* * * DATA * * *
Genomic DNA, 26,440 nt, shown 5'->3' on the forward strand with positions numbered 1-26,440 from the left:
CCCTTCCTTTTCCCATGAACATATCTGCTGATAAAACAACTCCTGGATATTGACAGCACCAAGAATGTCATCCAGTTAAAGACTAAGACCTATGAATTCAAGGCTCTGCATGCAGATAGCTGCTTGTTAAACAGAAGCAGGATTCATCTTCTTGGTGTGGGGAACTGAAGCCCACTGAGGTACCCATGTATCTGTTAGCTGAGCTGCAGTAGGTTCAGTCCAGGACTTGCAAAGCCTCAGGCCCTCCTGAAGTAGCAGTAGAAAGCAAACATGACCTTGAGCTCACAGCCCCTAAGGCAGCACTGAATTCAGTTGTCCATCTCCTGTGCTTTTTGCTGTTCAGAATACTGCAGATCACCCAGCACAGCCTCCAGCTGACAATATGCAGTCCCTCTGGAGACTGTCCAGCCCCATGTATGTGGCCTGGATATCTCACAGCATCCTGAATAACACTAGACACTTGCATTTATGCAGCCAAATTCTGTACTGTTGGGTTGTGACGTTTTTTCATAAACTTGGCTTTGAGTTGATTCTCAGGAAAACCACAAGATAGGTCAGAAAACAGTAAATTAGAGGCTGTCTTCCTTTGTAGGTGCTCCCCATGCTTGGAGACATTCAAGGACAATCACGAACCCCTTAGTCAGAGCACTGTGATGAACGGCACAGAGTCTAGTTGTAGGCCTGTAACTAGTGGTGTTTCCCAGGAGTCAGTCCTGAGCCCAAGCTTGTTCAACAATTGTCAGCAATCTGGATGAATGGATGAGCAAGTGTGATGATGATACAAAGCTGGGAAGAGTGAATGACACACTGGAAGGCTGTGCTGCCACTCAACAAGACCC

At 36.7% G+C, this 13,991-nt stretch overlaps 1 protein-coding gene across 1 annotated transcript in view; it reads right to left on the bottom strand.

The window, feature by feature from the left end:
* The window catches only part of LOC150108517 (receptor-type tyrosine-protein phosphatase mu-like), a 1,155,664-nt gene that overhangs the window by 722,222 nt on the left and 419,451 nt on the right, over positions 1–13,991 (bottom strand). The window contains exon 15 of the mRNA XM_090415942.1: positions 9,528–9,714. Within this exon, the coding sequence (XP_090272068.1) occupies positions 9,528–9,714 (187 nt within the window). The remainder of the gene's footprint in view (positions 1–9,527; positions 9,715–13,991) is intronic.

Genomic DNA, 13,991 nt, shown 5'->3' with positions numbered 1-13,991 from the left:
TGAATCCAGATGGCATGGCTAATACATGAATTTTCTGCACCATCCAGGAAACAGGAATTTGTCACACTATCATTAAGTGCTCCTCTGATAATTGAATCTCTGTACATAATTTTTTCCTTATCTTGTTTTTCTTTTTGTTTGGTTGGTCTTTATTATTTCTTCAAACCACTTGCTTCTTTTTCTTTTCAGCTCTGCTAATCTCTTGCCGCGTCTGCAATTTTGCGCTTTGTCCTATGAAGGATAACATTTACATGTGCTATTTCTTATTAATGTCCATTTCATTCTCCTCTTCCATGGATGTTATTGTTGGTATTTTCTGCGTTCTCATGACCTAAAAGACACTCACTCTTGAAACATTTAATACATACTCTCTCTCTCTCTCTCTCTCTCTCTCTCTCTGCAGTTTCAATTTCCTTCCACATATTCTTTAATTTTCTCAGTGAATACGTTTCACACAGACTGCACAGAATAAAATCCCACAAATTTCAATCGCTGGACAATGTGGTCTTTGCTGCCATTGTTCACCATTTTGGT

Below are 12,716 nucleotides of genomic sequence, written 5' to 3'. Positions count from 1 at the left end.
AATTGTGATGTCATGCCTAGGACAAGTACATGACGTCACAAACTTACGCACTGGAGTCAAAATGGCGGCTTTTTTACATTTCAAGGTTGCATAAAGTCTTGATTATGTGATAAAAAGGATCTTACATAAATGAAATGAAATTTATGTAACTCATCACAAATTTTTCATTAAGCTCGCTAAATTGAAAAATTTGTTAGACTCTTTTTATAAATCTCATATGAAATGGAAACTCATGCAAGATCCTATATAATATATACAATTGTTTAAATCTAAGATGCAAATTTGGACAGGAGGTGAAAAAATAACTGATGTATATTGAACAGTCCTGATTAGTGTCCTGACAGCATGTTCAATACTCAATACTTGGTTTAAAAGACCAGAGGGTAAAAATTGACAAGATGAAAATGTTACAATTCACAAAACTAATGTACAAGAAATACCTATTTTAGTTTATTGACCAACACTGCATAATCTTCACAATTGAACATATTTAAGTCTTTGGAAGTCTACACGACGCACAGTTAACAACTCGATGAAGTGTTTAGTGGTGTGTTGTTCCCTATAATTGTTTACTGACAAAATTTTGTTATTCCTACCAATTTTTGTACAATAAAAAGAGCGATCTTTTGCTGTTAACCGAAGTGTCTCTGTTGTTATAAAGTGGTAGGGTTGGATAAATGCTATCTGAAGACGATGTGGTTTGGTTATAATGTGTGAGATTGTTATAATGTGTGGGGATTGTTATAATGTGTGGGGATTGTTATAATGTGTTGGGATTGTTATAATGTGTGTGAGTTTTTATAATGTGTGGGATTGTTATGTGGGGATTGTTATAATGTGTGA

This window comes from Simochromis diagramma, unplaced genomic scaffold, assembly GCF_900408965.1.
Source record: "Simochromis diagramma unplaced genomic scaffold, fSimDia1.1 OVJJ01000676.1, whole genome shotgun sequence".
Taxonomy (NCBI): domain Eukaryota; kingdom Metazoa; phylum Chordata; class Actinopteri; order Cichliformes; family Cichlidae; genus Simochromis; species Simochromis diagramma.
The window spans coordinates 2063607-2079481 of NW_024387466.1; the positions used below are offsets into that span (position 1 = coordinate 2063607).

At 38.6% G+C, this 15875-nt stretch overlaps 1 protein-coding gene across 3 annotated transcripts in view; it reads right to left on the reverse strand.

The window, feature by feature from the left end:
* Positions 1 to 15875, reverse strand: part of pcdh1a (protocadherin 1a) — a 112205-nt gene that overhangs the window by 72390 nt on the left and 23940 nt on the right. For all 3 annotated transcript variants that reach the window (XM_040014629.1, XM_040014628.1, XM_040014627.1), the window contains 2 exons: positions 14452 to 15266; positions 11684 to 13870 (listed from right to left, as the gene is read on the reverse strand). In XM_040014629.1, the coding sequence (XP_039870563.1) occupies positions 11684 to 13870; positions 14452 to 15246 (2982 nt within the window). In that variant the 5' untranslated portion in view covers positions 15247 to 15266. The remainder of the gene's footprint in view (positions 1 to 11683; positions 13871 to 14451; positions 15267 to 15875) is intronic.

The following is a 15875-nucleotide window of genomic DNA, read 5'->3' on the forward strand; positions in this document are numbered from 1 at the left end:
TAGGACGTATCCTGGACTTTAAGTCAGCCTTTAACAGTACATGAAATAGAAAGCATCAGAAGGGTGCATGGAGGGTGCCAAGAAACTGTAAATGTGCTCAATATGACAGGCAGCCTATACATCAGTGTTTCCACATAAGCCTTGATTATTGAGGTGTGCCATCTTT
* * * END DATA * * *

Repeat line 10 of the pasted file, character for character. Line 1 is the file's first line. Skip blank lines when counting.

This window comes from Simochromis diagramma, unplaced genomic scaffold, assembly GCF_900408965.1.